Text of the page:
Three days on MLS! Three days! My house was up on Realtor.ca (Canada’s MLS service) last Friday morning, and we tacked on the celebratory “sold” sticker Sunday afternoon (after choosing from competing offers and receiving *slightly more* than our optimistically high asking price).
In total, exactly one week passed between texting my friend/realtor confirming “yes, we’re going to go ahead and list the house,” and my wife and I posing for him in front of our “sold” sign.
If that sounds crazy to you, you probably don’t live in or around Vancouver, British Columbia, Canada. The real estate market in this area is absolutely ridiculous at the moment, with prices constantly jumping (read: skyrocketing), inventory levels low, competing offers everywhere, and – in many cases – houses going for well above asking price.
Honestly, if you are unaware of what’s happening in Vancouver (and you’re looking for something to talk about at your next dinner party), I highly recommend you look into it. Foreign ownership…empty homes…shadow flipping…the increasing popularity of Airbnb…there are so many different factors greatly affecting Canada’s third largest – and arguably most beautiful – city. It’s an extremely fascinating situation greatly affecting millions in the region with both positive and negative effects. Personally, it helped me sell my house extremely fast and for a great deal…but it’ll probably also prevent me from buying another one for quite a while…
Anyways, this post is supposed to be more about the food and less about me and my very sellable/sold house. Considering I did mention dinner parties above, I’ll segue by saying that this pilaf would be perfect for the next time you decide host a little shindig. It’s adapted from Yasmin Fahr’s recipe over at SeriousEats.com, and it is pretty darn fantastic. Technically considered a “one-pot” meal as well, this dish is both quick and easy to throw together.
I’ve already said too much though, so I’d better get you down to the recipe as soon as possible. Without any further preamble, I present to you “Greek Chicken and Rice Pilaf”. Enjoy.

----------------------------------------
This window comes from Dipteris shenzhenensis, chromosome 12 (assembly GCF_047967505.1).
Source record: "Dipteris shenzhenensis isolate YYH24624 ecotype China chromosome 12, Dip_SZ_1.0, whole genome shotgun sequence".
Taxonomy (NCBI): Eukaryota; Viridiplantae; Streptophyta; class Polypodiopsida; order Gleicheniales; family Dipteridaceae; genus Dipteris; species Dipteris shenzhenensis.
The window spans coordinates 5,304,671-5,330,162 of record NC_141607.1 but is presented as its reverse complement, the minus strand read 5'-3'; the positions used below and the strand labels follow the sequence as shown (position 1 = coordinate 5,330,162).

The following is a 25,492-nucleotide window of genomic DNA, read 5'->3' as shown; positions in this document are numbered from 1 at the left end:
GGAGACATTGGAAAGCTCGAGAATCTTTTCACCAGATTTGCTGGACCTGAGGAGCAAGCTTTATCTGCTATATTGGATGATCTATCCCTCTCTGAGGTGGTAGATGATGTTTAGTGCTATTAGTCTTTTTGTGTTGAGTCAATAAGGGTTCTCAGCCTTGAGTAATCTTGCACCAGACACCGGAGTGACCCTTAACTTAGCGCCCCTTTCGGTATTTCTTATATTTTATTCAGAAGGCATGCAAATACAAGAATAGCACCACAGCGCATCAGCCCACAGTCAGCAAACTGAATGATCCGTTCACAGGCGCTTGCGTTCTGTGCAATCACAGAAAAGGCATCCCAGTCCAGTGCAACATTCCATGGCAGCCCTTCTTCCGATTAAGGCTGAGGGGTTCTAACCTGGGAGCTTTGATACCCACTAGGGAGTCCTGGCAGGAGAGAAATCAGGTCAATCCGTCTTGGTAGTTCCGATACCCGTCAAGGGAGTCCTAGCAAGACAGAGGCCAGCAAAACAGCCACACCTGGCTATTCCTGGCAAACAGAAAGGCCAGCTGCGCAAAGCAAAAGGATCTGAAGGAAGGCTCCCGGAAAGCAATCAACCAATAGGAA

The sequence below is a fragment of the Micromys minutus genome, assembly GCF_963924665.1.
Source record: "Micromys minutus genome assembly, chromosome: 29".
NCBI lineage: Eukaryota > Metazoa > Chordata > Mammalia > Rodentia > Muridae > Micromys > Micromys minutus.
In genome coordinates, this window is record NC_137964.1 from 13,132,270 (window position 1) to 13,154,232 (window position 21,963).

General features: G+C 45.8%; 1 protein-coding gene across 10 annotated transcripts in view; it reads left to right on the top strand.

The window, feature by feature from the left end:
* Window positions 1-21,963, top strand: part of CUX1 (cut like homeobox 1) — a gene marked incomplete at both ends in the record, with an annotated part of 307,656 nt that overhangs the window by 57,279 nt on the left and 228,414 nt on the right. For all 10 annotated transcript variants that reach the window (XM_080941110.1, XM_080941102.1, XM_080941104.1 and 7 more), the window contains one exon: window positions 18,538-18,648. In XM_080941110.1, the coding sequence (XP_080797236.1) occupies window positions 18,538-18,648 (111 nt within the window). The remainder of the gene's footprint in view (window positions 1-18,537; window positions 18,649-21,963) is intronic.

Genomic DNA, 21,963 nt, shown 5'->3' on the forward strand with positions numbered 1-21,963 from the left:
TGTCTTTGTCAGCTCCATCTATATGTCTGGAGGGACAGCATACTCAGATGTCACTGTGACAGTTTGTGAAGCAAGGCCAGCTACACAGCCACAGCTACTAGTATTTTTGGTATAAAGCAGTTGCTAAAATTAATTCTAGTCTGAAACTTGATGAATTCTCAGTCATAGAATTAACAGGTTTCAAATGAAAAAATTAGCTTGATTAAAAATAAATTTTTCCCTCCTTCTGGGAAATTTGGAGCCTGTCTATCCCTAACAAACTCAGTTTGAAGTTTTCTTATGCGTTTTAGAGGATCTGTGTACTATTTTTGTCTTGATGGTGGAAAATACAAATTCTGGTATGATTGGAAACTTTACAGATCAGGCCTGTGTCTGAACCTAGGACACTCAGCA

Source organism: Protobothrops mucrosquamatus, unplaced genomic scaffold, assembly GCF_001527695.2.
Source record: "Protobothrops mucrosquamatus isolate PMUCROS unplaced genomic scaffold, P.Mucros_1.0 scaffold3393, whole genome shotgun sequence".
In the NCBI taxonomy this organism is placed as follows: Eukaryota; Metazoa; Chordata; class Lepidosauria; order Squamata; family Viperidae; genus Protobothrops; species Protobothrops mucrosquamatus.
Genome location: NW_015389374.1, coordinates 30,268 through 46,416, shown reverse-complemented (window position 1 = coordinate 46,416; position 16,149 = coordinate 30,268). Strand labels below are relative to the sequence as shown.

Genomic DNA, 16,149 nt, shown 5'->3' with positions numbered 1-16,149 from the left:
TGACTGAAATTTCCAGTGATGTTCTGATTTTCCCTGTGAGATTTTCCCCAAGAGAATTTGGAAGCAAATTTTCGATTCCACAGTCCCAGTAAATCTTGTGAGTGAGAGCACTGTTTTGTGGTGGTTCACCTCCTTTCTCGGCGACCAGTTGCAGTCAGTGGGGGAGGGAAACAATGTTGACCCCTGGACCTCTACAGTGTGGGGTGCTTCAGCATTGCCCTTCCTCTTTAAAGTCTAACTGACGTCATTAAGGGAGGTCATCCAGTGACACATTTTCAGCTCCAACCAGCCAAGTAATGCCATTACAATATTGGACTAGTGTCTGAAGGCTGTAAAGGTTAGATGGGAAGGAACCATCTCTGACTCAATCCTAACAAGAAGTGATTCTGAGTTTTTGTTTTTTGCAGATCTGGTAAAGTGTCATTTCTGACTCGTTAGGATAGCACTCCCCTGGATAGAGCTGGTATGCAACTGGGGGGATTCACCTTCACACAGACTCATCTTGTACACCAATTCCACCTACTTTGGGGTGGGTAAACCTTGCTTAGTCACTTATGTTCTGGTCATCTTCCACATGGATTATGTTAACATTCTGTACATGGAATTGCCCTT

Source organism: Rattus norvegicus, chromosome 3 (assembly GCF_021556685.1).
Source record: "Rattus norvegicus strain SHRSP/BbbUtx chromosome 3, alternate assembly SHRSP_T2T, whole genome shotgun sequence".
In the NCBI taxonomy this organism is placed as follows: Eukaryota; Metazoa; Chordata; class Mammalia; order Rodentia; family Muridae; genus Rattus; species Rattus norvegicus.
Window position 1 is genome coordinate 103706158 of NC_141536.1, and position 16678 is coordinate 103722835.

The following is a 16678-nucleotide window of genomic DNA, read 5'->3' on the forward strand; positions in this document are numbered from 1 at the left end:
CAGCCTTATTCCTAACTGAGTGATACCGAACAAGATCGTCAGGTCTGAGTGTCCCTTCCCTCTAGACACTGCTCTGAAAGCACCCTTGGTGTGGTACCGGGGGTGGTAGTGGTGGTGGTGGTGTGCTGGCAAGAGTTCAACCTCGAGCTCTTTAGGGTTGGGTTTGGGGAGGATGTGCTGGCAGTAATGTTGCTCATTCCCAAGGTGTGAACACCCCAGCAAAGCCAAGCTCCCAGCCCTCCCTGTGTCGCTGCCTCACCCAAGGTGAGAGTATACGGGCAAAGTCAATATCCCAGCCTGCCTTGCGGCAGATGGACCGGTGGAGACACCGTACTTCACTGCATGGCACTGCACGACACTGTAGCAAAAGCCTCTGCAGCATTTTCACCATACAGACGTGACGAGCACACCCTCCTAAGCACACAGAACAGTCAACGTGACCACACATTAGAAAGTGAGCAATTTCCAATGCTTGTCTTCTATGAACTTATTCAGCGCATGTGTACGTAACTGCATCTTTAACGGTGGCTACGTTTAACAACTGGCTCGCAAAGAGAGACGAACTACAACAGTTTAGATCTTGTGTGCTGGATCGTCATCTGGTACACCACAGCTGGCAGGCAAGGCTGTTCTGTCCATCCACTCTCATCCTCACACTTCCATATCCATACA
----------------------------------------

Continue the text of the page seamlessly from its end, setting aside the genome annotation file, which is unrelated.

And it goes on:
Greek Chicken and Rice Pilaf
- 3 tbsp. olive oil, divided
- 6-8 (approx. 1 – 1 1/2 lbs.) boneless, skinless chicken thighs
- 2 tbsp. fresh oregano leaves (roughly chopped and lightly packed), divided
- 1 tsp. sea salt, plus extra to taste
- 1/4 tsp. ground black pepper
- 1 medium onion, finely diced
- 1 tbsp. minced garlic
- 1 1/2 cups long grain rice
- 3 cups low sodium chicken broth
- 1 can (14 fl. oz) artichoke hearts, rinsed and roughly chopped
- zest of juice of 1 lemon (optional: use additional lemon for garnish)
- 3-5 oz. fresh crumbled feta cheese, to taste
- In a braiser or wide-bottomed Dutch oven, add 2 tbsp. of olive oil and place over medium heat.
- While your oil is heating up, season both sides of your chicken with salt, pepper, and half of your fresh oregano. Spread out the chicken in the braiser and cook for 4-5 minutes, until the underside is nicely browned. Flip the chicken and repeat on the other side.
- Once the chicken is browned nicely, remove to a plate, turn down the heat to low-medium, and add in the onion along with the last tbsp. of olive oil. Stir frequently, using a silicon spatula to scrape any bits of leftover chicken off the bottom as you go.
- After the onion has softened a bit (about 3-4 minutes), toss in the garlic with the rest of the oregano, and continue cooking and stirring for another minute.
- Add in the rice and give it a good mixing for about 30 seconds, so the rice and pick up some of the flavours in the braiser.
- Pour in the chicken broth and give everything a good stir. The broth will help deglaze the bottom of the braiser, so use your spatula to help bring the flavors off the bottom and into your broth.
- Add in the artichoke hearts, give everything a good stir to combine, then nestle your chicken thighs into the top of the mixture.
- Turn the heat back up to medium until a simmer starts, then reduce heat to low and cover. Cook for about 15 minutes, until the rice is tender and the majority of the liquid has evaporated. (If you find there is still to much liquid, cook everything a few more minutes uncovered).
- Remove from heat and stir in half the zest from your lemon as well as 2 tbsp. of lemon juice. Taste, and add additional zest and juice to taste. If using a smaller lemon such as some organic varieties (~90 g.), you can safely add the all the zest and juice.
- Season to taste with additional salt as necessary, remembering that the feta will add a bit more saltiness to the dish.
- Add the crumbled feta overtop, then garnish with lemon wedges or slices and serve.
Serves 4-5 as a main